The Foxton RSA wishes to thank Veteran Affairs, who donated $5,000 to Foxton RSA towards replacement of memorabilia and New Market RSA Club donated all the new furniture that is now used in the Restaurant, Upper Hutt RSA donated some mounted weapons on stained timber bases, Palmerston North RSA donated computer equipment, fax machine and other memorabilia and a number of other RSAs have also assisted with many promises of memorabilia when the new Clubrooms are built.
Foxton RSA, Firefighter fighting fire. Firefighters examining external damage. Mounted weapon in view. Photos and article courtesy of NZPA (article by Stephen,NZPA)
16th November 2006 saw the Club destroyed by fire, destroying the history and many years of collective memorabilia. Sixty firefighters slugged it out with flames that destroyed the Foxton RSA building in Easton Street yesterday afternoon. Despite the ruin, RSA members are undaunted. “We will get up and start over again,” said committee member Neil Lawson even while smoke was still belching from the eaves and firefighters pounded away at hot spots. And elsewhere, committee member John Jennings was being handed a rescued New Zealand flag. Immediately he unwrapped it and flew it upside down to signal distress. But he still managed a grin. One of the RSA’s vice-presidents, Allan Pugh, stood on the fringe of the curtain of thick grey-brown smoke over part of Easton Street, shaken by what was happening, but still looking to the future. “We will probably have a committee meeting fairly quickly,” he said. “The building was insured, but I don’t know all the details. We will be looking for other premises in the meantime.”
Carrying on was important for the RSA members and others witnessing the fire. Mr Jennings said the association had begun accepting social members and has more than 500 on its books.The 50-year- old building had become an important community gathering place. “I don’t doubt that the spirit to rebuild is there,” said Palmerston North chief fire officer Rodger Calder, one of many out-of- town firefighters at the scene. “They will have no problem starting over. But the really, really sad thing is the history that has gone their medals, pictures and mementos. We got out what we could some medals from one side of the building and some trophies from the other but so much is gone.” He described the building as a total loss. Although built to code, it was too old to have been fitted with a sprinkler system. The incident commander in charge of the scene was Foxton deputy fire chief Michael Clement. “It was a second-alarm fire,” he said, “but on the way here, when we saw the smoke, we upgraded into to a third alarm.”
The fire was reported at 3.20pm and more than two hours later, thick smoke was still belching from beneath the eaves at the front of the building and obscuring part of Easton Street. Around the back near the early seat of the fire, water was ankle deep along one side of the driveway from Ladys Mile. The roof over a kitchen area and hall had collapsed, but firefighters pressed on inside the ruins in pursuit of flames spreading out through several layers of false ceiling. It was not until about 6.30pm that the crews began to stand down and a night watch moved in to take over. Mr Clement said that eight fire engines responded to the call, and about 90 percent of the crews were volunteers. The appliances came from Foxton, Foxton Beach, Himatangi, Waiterere, Levin, Shannon and Palmerston North. The fire was one of the worst in the Horowhenua for many years, but with so many firefighters present, it was possible to spell teams fighting in the intense heat. Just after 5pm, still more were arriving. “We’ve just got off work,” said two men already in full gear.Mr Clement directed them to a troubled section of wall. The club rooms, with entrances from Easton Street and Ladys Mile, began as a house. In the early 1980s, a hall from Ohakea was grafted on to the back of the house. Around 1990, the front of the house was extended and an awning erected to form a smokers’ area. Part of the extension was named the Wally Fee Lounge. Mr Fee, a former president, died eight weeks ago. Lost in the blaze were pool tables and eight poker machines owned by the club, a casino, TAB and a restaurant that had become popularin the community.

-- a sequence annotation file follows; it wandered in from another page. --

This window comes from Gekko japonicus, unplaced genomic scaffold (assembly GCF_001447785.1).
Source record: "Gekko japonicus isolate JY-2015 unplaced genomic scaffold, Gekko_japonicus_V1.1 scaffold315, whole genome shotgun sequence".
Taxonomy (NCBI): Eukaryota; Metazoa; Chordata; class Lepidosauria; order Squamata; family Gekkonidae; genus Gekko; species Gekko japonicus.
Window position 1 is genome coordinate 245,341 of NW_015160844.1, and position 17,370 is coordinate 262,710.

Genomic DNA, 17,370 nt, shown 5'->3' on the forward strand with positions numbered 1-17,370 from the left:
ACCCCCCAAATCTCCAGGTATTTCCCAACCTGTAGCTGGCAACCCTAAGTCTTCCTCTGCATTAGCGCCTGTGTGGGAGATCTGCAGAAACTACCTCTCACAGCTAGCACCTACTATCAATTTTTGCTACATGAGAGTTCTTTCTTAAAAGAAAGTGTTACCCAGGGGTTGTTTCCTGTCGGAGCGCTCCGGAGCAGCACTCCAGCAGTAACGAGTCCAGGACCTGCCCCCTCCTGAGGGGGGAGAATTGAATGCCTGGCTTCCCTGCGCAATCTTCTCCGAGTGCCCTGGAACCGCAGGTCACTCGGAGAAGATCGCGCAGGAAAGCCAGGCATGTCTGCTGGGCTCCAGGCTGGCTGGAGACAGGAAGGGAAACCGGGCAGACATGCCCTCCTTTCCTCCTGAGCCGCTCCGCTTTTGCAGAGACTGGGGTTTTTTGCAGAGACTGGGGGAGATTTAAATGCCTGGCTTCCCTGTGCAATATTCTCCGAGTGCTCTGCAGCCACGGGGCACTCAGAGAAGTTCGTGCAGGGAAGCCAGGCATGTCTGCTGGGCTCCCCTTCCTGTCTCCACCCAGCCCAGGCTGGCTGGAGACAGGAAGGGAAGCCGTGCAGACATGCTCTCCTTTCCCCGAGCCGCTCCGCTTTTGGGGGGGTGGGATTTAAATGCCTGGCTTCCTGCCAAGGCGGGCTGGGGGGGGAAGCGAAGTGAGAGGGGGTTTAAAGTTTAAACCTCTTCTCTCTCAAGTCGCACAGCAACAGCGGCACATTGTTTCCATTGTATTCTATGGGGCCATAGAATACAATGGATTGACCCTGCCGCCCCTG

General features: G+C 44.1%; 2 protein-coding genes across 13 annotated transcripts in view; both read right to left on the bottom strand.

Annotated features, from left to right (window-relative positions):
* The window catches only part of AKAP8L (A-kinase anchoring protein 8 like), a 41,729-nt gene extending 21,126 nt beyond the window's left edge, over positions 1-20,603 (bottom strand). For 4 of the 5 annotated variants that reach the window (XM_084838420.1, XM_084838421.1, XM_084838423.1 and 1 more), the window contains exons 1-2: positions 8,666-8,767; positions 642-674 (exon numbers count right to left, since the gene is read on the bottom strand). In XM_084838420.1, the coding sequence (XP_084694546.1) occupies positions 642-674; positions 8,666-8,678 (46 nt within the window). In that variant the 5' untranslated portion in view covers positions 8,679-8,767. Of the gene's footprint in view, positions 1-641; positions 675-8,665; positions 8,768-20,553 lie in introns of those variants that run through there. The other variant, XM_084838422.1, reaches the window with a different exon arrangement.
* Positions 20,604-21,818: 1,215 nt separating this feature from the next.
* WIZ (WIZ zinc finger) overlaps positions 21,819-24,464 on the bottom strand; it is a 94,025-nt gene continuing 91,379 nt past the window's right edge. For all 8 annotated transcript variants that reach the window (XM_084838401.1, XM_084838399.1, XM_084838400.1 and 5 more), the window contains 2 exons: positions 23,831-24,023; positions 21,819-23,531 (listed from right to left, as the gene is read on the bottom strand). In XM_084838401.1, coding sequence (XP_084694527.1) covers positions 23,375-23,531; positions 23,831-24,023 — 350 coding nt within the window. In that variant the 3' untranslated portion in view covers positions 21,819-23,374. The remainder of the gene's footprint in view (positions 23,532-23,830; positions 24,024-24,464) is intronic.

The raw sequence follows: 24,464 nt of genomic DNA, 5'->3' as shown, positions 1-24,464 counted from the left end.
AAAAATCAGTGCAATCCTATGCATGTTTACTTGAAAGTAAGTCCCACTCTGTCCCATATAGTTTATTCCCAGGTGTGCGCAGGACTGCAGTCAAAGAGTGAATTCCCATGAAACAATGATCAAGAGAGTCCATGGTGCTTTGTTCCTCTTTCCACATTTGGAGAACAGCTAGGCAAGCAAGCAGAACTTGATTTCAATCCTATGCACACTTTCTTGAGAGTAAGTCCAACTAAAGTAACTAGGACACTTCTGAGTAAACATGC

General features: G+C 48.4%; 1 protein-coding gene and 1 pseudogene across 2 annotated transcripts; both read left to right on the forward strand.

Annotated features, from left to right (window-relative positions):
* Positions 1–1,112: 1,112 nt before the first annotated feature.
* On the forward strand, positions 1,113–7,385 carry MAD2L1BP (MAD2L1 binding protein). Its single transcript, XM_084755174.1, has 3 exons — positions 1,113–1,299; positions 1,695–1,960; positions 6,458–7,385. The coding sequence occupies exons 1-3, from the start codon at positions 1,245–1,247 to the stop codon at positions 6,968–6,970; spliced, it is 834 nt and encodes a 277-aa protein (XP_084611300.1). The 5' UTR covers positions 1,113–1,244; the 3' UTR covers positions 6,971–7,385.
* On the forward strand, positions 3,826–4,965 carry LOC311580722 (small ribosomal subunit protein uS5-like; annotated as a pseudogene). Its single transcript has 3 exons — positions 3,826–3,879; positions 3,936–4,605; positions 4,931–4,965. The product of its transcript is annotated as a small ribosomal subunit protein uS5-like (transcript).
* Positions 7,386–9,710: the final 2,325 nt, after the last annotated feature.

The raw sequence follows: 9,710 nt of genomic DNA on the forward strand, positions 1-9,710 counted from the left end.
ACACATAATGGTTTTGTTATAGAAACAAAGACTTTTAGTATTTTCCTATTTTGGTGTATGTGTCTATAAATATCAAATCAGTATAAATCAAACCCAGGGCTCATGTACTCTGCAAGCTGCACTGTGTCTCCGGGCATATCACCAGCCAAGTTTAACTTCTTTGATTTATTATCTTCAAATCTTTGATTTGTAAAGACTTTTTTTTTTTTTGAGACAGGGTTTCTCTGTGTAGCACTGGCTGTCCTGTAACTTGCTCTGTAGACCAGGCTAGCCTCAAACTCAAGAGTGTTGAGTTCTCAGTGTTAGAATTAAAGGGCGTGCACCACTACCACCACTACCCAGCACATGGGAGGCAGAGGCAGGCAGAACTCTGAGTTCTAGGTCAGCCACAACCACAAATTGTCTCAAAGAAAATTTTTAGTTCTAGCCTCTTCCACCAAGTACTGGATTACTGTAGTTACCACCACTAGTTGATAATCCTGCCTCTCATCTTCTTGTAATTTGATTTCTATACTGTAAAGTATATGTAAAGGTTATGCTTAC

The hall at the rear was known as the Ohakea building and was believed to be the base’s old YMCA. Easton Streetwas closed to traffic at its intersection with Ladys Mile, but cars of onlookers still entered from the other end. Occupants of nearby houses came out to watch the firefighters and some sat in rows on fences. “It’s a bloody disaster,” said a former committee member who did not want to be named. “
A lot of people are going to miss this place. Foxton resident Andrew Benson, retired, who lives one block from the RSA, agreed the loss of the facility would hit Foxton hard. “It’s very popular because they have got the restaurant there. Everyone goes to it. They did it all up about 10 years ago and lots of people use it.” Mr Benson realised the building was on fire about 3.15pm, when he saw his neighbors outside waving their arms around. The flames were shooting up through the roof, Mr Benson said. Across the street among the onlookers was Dean Clement, who shook his head as he watched the fire. “It is a shame this has gone,” he said. “It was a community icon.” Mr Calder said last night that two fire crews from Palmerston North stood watch at the scene until volunteers took over at 9pm. Another Palmerston North crew returned at 3am.